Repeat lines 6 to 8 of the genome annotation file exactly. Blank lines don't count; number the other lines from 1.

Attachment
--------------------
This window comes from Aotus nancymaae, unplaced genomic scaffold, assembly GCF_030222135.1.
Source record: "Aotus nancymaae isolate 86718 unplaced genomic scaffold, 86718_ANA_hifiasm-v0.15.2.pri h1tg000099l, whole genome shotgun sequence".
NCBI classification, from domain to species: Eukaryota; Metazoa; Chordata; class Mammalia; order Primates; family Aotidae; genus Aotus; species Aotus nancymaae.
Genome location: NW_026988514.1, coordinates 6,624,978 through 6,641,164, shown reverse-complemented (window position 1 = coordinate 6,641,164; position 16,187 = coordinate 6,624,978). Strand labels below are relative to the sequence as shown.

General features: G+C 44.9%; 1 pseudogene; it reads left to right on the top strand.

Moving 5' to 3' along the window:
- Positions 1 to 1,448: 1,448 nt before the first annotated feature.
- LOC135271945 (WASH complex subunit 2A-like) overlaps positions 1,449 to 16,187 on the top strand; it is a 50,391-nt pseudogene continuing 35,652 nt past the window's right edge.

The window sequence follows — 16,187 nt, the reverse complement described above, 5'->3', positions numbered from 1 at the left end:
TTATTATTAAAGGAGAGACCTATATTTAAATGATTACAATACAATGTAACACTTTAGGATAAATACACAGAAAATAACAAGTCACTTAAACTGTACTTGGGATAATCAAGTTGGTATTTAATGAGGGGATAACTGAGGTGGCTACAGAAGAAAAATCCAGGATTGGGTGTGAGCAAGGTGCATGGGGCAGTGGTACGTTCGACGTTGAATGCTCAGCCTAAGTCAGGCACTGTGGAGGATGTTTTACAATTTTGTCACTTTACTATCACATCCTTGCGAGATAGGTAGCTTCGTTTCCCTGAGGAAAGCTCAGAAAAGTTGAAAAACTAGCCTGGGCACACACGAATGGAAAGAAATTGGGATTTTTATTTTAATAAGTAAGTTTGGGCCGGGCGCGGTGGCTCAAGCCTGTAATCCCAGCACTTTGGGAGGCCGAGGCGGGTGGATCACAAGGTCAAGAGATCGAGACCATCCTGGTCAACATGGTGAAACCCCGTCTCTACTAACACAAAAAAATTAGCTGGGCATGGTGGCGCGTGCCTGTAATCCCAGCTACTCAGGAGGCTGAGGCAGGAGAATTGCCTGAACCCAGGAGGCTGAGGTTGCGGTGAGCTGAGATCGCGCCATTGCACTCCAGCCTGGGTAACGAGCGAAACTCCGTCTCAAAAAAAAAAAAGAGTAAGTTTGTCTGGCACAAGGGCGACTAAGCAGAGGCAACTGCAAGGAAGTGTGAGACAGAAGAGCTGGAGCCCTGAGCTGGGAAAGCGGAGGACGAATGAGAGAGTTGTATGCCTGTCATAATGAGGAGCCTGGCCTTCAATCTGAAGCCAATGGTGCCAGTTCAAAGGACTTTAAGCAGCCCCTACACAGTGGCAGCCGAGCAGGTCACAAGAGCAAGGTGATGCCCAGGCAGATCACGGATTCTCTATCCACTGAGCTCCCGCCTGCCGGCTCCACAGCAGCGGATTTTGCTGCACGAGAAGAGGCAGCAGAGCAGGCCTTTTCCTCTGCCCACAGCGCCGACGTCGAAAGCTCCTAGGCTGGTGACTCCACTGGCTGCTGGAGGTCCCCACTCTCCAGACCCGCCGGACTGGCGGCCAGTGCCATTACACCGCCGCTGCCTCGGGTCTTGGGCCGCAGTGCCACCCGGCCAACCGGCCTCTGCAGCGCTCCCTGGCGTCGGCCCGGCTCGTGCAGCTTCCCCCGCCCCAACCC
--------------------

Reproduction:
Moving 5' to 3' along the window:
- Positions 1 to 1,448: 1,448 nt before the first annotated feature.
- LOC135271945 (WASH complex subunit 2A-like) overlaps positions 1,449 to 16,187 on the top strand; it is a 50,391-nt pseudogene continuing 35,652 nt past the window's right edge.